Posted on Monday, February 13, 2012 by Jim Norrena
Fashion design collections are built each year by emerging new fashion designers. The student collections blossom, as do the designers with each day (and night) spent in the studios.
The Annual Fashion Show allows guests to witnesses our designers' thesis collections. This runway show is a true celebration of creative energy, new thinking, and some old-fashioned elbow grease! It is wonderful to see the sparkle of pride shining in a designer’s eye as their fashion idea transforms fabric into sculpture on a model’s form. It has been a joy to help shepherd these enthusiastic students through their time at CCA.
Please join the entire Fashion Design faculty in cheering them on to their future careers in this exciting industry.
Congratulations to the Fashion Design class of 2012!
Fashion Designers: Class of 2012
Lauren Biggs: 0
0 explores the difference within the intention and chaos of pattern cut waste. By designing with negative space, 0 truly lives up its name, with zero direct textile waste. The garments are inspired by the chaotic and irreverent nature of the 1990s club scene and parsimonious Americana crafts.
Ashley Eva Brock: Stone, Ocean, and Sky
For this collection, I am inspired by stone, ocean, and sky, representing the states of solid, liquid, and vapor, as well as by the sculptural works of the fiber artist Sei Kyota. I use natural fibers, and dye the fabrics with plant dyes in ocean water.
Rashad Omar Brown: Androidgynous
Androidgynous is a manufactured life form that bifurcates social and political standards to achieve bliss. Fashion should be for everyone, regardless of gender, creed, race, or size. It should be a foundation upon which each person builds a self. Expression is a key part of my vision.
Vishaka Sachi Henrietta: The Space Between
The Space Between examines sculptural form around the human body. Curvilinear lines and geometric shapes begin a conversation of proportion, scale, and silhouette. The textiles create the foundation of positive shapes, which allow the negative space to be its own material.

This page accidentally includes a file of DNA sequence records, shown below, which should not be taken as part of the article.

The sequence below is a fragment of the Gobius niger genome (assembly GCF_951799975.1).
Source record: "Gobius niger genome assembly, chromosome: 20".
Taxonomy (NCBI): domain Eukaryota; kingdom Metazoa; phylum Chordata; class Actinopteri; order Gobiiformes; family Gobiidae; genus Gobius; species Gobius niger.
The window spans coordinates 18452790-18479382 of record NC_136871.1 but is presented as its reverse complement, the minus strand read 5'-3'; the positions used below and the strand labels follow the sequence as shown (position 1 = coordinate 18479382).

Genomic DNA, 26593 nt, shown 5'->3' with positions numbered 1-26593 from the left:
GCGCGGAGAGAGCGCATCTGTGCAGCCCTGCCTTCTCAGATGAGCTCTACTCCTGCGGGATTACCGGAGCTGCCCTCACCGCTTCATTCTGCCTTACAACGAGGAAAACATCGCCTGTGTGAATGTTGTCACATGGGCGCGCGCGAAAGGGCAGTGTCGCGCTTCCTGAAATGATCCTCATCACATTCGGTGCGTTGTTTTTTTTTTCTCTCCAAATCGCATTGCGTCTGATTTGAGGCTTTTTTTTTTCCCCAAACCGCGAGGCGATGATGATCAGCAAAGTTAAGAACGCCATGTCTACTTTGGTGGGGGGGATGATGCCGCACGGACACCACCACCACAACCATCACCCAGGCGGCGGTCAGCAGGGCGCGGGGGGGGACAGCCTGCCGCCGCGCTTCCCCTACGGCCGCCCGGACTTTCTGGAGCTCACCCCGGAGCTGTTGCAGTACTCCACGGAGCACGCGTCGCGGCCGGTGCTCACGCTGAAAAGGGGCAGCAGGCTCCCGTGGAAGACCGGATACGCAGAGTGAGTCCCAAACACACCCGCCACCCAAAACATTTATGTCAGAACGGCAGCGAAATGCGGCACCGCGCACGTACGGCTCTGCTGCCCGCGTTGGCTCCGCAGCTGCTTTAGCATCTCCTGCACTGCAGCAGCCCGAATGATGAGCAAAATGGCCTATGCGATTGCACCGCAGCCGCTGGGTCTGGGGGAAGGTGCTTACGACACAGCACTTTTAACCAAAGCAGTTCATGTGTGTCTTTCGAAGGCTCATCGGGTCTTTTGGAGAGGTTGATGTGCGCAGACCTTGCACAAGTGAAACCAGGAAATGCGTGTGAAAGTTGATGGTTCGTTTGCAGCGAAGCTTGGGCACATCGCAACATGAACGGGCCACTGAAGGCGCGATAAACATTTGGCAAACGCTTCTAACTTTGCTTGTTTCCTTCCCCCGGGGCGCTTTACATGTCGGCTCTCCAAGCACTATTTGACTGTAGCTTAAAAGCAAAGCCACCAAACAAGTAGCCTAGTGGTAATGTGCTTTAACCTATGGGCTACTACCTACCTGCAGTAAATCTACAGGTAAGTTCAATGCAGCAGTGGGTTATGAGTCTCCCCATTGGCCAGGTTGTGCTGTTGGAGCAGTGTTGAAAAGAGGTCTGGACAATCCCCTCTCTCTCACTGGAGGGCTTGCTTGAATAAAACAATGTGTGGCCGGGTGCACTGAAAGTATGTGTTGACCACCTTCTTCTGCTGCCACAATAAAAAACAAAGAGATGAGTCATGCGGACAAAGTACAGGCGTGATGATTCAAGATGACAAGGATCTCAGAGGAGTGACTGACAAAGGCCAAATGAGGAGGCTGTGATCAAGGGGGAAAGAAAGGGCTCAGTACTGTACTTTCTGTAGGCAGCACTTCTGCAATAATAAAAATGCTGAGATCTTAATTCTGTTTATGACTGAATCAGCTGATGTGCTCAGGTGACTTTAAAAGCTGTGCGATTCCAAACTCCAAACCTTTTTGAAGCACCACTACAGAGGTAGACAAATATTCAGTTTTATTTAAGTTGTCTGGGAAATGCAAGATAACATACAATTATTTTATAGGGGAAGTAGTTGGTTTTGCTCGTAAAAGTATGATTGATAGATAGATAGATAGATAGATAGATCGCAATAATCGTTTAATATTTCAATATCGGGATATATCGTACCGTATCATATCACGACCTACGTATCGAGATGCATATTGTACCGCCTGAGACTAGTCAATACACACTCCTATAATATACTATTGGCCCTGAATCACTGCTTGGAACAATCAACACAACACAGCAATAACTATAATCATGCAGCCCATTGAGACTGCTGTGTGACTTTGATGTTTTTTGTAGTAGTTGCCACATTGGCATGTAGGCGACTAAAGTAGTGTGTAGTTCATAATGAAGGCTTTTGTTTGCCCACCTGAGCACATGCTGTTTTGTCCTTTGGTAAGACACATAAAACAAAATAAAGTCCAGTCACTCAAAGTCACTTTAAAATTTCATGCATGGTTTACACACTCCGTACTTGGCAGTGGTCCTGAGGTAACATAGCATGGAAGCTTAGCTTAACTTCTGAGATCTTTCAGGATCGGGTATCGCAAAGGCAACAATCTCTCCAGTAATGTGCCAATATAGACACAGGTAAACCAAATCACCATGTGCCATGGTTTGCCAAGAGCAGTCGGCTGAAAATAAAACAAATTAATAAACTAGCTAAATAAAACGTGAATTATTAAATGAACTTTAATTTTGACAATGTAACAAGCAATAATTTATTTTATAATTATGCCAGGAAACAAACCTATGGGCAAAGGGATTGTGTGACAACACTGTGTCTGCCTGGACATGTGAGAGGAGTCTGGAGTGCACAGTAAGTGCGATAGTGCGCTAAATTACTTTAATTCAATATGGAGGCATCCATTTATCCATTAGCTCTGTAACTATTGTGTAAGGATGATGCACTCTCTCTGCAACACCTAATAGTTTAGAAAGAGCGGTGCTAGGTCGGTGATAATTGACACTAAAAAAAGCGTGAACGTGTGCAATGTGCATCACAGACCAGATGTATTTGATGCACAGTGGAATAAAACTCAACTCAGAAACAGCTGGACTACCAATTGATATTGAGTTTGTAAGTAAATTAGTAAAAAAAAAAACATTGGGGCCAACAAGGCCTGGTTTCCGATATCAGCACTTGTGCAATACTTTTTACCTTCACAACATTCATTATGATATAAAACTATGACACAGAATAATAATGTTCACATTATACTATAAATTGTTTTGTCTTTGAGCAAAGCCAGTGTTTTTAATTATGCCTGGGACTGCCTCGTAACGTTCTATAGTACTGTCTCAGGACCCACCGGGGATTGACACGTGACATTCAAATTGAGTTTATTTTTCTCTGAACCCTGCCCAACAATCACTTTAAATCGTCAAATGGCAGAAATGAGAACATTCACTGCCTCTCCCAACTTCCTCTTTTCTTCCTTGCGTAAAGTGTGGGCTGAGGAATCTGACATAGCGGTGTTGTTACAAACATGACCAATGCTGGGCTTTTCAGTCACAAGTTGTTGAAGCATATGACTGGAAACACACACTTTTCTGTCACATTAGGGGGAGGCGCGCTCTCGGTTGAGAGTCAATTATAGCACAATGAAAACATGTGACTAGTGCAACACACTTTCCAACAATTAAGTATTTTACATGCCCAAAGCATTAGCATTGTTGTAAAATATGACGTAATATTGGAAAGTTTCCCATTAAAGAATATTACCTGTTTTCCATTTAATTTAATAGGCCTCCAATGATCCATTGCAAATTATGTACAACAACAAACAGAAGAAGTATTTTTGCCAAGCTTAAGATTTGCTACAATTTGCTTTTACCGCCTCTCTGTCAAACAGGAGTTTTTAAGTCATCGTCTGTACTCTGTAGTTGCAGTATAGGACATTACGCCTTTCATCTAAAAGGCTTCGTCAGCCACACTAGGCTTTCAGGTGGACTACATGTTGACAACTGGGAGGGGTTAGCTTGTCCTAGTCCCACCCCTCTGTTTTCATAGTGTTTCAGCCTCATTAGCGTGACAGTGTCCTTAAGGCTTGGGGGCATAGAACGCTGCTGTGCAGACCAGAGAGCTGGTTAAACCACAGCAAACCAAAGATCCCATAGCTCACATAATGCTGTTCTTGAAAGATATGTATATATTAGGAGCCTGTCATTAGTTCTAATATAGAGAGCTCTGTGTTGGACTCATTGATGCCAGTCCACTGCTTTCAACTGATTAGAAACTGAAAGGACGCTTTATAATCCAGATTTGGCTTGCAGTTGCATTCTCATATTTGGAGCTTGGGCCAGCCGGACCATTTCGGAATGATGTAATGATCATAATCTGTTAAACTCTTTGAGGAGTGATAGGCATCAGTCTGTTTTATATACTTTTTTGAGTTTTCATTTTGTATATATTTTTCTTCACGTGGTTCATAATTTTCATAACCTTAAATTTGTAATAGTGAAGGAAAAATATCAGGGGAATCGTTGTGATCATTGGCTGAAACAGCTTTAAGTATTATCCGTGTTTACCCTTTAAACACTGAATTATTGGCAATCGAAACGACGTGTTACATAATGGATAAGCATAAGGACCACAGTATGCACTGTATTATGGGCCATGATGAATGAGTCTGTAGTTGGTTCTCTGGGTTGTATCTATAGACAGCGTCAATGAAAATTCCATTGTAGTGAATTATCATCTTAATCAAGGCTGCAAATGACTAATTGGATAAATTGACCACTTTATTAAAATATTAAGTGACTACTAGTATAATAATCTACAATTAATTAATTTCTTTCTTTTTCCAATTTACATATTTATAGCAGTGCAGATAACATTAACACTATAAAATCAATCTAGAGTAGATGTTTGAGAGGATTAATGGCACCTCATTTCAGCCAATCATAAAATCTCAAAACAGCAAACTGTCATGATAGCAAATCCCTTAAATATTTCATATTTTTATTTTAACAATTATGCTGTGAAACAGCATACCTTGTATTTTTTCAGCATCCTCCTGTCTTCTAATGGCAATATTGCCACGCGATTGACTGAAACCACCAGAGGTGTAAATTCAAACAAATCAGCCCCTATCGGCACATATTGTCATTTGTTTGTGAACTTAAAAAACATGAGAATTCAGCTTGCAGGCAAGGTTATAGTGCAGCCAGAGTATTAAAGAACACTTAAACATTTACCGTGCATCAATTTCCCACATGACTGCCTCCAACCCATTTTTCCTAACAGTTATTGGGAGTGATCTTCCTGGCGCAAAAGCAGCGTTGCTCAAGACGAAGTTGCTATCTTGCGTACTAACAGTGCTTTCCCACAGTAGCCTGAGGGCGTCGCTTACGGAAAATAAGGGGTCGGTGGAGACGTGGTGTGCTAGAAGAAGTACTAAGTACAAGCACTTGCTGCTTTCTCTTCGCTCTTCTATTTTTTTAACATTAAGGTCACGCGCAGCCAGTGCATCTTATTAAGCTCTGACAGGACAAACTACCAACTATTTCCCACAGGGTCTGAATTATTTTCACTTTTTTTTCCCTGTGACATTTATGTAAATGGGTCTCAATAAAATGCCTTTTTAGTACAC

Chelsea I. Hughes: Vêtements de Guerre
Vêtements de Guerre is inspired by armament and the necessity to protect oneself in an otherwise-chaotic world. Through various specialized textile applications, such as laser cutting and appliqué, this collection focuses on guarding vulnerable areas of the body to give a sense of edgy femininity.
Lauren Levin: (Un)developing
What started out as a theme inspired solely by Ecuadorian shapes, volumes, and colors evolved (or devolved) into something also minimal and contemporary, something more of a global collage of aesthetics derived from a personal formula.
Annie McCourt: Consciente
Consciente is a sustainably created collection derived from a conscious process of discovering a system of cutting and patterning that uses only straight lines -- 90 and 60-degree angles in order to control pattern layout and eliminate pattern-cut waste. Consciente has provided proof that sustainable design can be birthed from both a conscience, and a conscious.
Jackilyn Hsin Roberts: Oriens Promise
Oriens Promise is inspired by a particular vernacular radiating a Chinese sensibility, while embracing the desires and needs of a modern, occidental man. The genesis of the collection was a trip to my homeland, where I explored the lives of family members I had only known through stories and photos.
Jean Saung: Emergence
In the eyes of peacocks’ tails, in the view of moths’ wings, in the sheen of woven silk, in the glistening of water on stone, the beauty of nature adjusts with almost imperceptible shifts to changes in the environment. Just as nature adapts to the human-made, the human-made can adapt to nature, the human figure.
Steven Soundara: Punish Me
Pain drives the intellectual underpinnings of my collection. I am fascinated by how the body reacts to pain and how it manifests itself on the body. Pain is interpreted in several ways in my collection, from corporeal pain to emotional pain, the idea of pain as punishment, and pain as pleasure.
Gabrielle Stiles: Flatland
Flatland strives to capture an idealized state of transition. Referencing the passage between complacency and vulnerability, the collection draws on feelings of nostalgia and anticipation. At once whimsical and utilitarian, bold and understated, it is an expression of paradox.
Brooke M. Wright: Erstwhile
Erstwhile is about continuous overlapping of family trees in the monarchies of England and Russia at the turn of the 20th century. Vast intermarriage caused families and cultures to be ceaselessly intertwined and entangled. Elements that are culturally identifiable influence line, shape, and surface.
James S. Zormeir: (+)(-)
(+)(-) is a collection of articles representing an age of multiple remix where the lines between human and machine blur. In a courtship of craft and technology, the complexity of transformation develops its own ideas. This is a sample(ing).
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